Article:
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Mental Health in the Elderly Population

Mental Health in the Elderly Population, Seniors and mental health, Depression, Dementia, Anxiety, Substance use disorder, Signs of mental health disorder,

Mental health often changes with age, but it’s not a concern that simply goes away. Around 14 percent of adults over the age of 60 live with a mental health disorder, and around a quarter of deaths by suicide occur in that same age range, the highest rate of suicide for any age group. At Carolina Dunes Behavioral Health in Leland, North Carolina, we help seniors and their families to manage mental health concerns and behavioral issues every day, and we want older adults and their caregivers to be mindful of specific mental health concerns that the elderly often face and which are easily discounted as a normal part of aging.

Risk Factors Among Seniors

Older people face unique challenges that are less common among younger people:

  • Death – older people are more likely to lose or have already lost their parents, siblings, spouse, and friends
  • Physical ailments due to declining health, which can lead to a decrease in independence
  • Decreased income and sense of purpose after retirement or disability
  • Social isolation and loneliness
  • Elder abuse – sexual, verbal, physical, financial, etc.
  • Stresses of caregiving for their partner

Signs of Mental Illness in Older Adults

The signs of mental illness in older people are similar to what one might see in a younger person:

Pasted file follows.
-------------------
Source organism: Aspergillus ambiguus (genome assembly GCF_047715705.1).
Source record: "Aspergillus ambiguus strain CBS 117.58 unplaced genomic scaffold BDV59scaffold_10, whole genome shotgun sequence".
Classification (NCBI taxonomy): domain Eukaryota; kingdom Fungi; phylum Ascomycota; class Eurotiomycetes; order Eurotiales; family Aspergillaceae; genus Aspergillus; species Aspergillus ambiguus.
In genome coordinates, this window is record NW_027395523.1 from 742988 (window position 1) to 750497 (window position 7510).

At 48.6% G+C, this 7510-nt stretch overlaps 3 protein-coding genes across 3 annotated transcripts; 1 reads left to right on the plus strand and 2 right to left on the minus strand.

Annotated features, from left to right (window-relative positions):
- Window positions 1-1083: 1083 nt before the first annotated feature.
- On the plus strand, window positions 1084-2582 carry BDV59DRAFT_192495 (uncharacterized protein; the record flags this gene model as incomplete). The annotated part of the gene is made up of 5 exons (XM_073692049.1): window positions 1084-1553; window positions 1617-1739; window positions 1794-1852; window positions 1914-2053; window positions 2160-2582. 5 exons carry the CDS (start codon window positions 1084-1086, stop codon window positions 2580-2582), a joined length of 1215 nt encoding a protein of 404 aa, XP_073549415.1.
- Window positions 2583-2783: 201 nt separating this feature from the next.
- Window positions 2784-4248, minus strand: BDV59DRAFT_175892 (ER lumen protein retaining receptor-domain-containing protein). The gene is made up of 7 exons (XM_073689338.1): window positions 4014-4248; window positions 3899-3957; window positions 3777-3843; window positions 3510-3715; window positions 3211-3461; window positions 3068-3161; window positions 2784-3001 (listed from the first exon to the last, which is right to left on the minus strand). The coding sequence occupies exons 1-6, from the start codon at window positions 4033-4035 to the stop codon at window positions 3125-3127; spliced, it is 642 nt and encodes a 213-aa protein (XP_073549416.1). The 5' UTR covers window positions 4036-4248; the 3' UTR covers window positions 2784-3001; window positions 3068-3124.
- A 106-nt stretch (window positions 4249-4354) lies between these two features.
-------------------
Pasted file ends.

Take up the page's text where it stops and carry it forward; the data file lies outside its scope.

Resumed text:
• Decreased energy and changes in sleeping habits – either too little or too much sleep
  • Trouble with memory and focus
  • Frequent headaches, pain, or digestive trouble
  • Engaging in behaviors that create issues with work, family, or friends or which are dangerous
  • Seeing, hearing, or feeling things other people cannot 
  • Changes in mood, which can manifest in several different ways:
    • Lack of positive emotions
    • Anger or irritability
    • Increased worry
    • Sadness or hopelessness
    • Feeling restless or on edge
    • Suicidal thoughts or attempts

Common Mental Health Conditions Among Seniors

Older adults are especially susceptible to the following behavioral health concerns:

Depression – This condition is frequently misdiagnosed and undertreated due to healthcare providers identifying symptoms as a normal part of the aging process. The patient may also hold this view and not know their symptoms are treatable. Older adults with chronic physical health conditions are at especially high risk for developing depression.

Anxiety – Many older adults who experience depression are also struggling with anxiety, with a higher reported rate of occurrence among women than men. The many changes that older adults face, including financial worries, health problems, isolation, loneliness, loss of independence, and end-of-life planning, are often underlying causes of anxiety. A combination of medication and therapy can often make anxiety more manageable for seniors.

Dementia – While dementia is recognized as a common affliction of the elderly, it is not always seen as a mental health concern. People who are struggling with dementia may: